October 20, 2022
Although many at-home and in-person health care services were paused or discontinued during the COVID-19 pandemic, the demand for IV hydration care at home is officially back. Patients seeking hydration recovery after sickness, for hangovers, or for general wellness are turning to mobile IV infusion service providers for convenient care at home. As these businesses proliferate in Virginia, they are learning that the legal and regulatory landscape is difficult to navigate. For this reason, we can expect legislative and regulatory activity regarding this business model in the future. Until that time where more clarity is provided, we highlight two areas of focus for anyone wishing to start a mobile IV hydration business.
For the last several years, most companies providing mobile IV hydration services have been operating in a gray area without much direction as to what type of licenses or permits it must have. We now know for certain that any business wishing to provide IV infusion services in a patient’s home must apply for a Home Care Organization (HCO) license from the Virginia Department of Health.
An HCO is defined in the Code of Virginia, in part, as an organization that provides “[p]harmaceutical services, including services provided in a patient’s residence, which include the dispensing and administration of a drug or drugs….” The associated regulations go on to describe the procedures that must be followed for administering “home infusion therapy medications,” which would include an IV cocktail containing prescription medications like Zofran or Toradol.
Lastly, it is important to note that anyone operating an HCO without a license is guilty of a class 6 felony. Such operation can result in an immediate order to cease providing services. Class 6 felonies can carry jail time, a $2,500 fine, or both, depending on the circumstances. To date, we are not aware of any enforcement actions against mobile IV providers operating without a license.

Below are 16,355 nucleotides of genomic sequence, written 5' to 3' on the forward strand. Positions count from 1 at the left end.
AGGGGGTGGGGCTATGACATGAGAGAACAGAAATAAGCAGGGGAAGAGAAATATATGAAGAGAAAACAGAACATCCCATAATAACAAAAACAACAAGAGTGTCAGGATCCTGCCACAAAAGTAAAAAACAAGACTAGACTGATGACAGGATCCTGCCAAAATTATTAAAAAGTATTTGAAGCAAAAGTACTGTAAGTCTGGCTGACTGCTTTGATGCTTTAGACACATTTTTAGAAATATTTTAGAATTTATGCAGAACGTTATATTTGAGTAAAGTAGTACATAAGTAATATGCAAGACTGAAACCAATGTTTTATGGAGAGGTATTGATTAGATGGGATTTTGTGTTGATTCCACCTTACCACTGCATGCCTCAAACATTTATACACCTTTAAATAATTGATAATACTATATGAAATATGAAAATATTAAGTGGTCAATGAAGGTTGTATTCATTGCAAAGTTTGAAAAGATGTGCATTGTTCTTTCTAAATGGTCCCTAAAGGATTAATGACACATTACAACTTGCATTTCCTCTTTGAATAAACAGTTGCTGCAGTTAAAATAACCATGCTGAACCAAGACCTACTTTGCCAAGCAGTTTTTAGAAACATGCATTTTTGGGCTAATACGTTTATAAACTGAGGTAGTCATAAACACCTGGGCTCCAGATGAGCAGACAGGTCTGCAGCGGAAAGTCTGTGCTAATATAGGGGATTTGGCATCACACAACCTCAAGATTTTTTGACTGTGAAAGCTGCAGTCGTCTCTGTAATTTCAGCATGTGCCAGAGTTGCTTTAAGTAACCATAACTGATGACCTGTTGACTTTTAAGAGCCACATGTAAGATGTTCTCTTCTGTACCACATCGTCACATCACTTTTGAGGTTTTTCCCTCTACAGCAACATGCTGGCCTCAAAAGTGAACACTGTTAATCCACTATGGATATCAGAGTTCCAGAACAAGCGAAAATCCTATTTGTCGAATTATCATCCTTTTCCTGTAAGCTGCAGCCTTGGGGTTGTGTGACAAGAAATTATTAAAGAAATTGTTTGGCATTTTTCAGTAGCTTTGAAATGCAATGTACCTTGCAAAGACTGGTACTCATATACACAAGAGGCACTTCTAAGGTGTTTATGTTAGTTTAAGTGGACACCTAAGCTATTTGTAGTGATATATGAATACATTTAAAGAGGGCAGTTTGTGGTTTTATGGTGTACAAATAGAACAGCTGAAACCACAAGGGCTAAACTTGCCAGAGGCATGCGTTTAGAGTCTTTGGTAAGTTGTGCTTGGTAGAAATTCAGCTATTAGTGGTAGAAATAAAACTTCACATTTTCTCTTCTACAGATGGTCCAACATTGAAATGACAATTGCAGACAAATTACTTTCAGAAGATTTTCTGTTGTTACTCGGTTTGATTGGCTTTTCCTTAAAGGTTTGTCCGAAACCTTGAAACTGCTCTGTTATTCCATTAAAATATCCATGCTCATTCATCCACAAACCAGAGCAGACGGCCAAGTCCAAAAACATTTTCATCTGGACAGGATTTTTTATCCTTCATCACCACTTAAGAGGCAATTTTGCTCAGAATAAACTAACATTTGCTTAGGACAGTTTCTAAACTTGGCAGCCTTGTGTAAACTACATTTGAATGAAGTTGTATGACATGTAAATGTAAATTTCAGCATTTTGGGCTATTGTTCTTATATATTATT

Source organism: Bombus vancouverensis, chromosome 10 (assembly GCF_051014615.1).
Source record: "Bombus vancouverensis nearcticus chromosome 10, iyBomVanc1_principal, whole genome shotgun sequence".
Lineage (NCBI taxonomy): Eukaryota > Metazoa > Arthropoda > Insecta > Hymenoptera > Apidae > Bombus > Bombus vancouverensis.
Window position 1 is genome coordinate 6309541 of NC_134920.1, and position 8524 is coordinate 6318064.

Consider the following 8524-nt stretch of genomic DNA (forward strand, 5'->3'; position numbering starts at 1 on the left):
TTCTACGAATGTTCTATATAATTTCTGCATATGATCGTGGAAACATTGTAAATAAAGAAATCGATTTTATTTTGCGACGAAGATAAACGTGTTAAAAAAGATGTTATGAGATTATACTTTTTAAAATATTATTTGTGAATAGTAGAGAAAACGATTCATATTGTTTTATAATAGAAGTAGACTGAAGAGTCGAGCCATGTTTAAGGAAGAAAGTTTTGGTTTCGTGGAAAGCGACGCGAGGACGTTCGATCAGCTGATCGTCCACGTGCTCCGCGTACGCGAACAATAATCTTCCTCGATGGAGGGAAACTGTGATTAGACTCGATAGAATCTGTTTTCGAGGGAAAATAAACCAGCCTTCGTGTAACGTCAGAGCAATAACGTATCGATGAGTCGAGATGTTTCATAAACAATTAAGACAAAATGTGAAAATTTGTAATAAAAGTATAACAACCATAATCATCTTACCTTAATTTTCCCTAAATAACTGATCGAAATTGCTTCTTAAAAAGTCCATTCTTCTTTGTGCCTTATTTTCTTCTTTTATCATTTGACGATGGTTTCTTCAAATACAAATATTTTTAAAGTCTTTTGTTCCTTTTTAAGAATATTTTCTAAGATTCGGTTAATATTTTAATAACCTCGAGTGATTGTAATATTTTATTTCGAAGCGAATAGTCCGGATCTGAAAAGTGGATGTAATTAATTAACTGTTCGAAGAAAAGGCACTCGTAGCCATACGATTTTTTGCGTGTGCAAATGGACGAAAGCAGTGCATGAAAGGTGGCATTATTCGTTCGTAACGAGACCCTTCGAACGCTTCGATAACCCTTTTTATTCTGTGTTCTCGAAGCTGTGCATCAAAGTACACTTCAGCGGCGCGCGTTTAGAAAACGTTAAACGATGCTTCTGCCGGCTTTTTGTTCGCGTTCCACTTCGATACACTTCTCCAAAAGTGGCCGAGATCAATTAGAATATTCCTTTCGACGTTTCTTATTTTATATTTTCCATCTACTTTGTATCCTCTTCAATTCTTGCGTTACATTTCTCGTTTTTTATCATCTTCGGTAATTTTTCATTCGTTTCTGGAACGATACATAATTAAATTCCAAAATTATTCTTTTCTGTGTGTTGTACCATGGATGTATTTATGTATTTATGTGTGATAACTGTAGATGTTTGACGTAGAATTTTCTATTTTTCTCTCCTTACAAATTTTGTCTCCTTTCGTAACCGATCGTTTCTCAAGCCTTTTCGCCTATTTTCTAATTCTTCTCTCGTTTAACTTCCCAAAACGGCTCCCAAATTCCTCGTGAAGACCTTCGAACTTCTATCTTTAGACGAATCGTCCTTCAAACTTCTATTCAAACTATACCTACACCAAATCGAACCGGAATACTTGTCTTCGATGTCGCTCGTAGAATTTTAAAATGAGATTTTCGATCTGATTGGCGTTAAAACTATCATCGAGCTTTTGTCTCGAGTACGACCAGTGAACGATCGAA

The operational process for providing IV infusion services in a patient’s home involves several layers. For starters, there must be a bona fide practitioner-patient relationship that results in a valid prescription. The prescription may involve a cocktail of medications, which may require certain training for sterile mixing or compounding, depending on the process and medications involved.
The IV cocktail may be dispensed by a pharmacy pursuant to a valid prescription, delivered to the patient’s home, and administered by a properly licensed registered nurse, nurse practitioner, or physician’s assistant. In the alternative, a licensed physician or licensed autonomous practice nurse practitioner may prescribe and administer the medication on site.
Careful attention should be given to the practitioner’s license and associated scope of practice. Practice outside of the practitioner’s scope can result in disciplinary action by the Department of Health Professions. And unlawful practice without a license can result in criminal prosecution.
Obtaining an HCO license can be a tricky and burdensome process. Furthermore, navigating regulations and scope of practice issues can be complicated. For assistance and direction in this process, please contact a member of the Governmental Relations team.
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The information contained in this advisory is for general educational purposes only. It is presented with the understanding that neither the author nor Hancock, Daniel & Johnson, P.C., is offering any legal or other professional services. Since the law in many areas is complex and can change rapidly, this information may not apply to a given factual situation and can become outdated. Individuals desiring legal advice should consult legal counsel for up-to-date and fact-specific advice. Under no circumstances will the author or Hancock, Daniel & Johnson, P.C. be liable for any direct, indirect, or consequential damages resulting from the use of this material.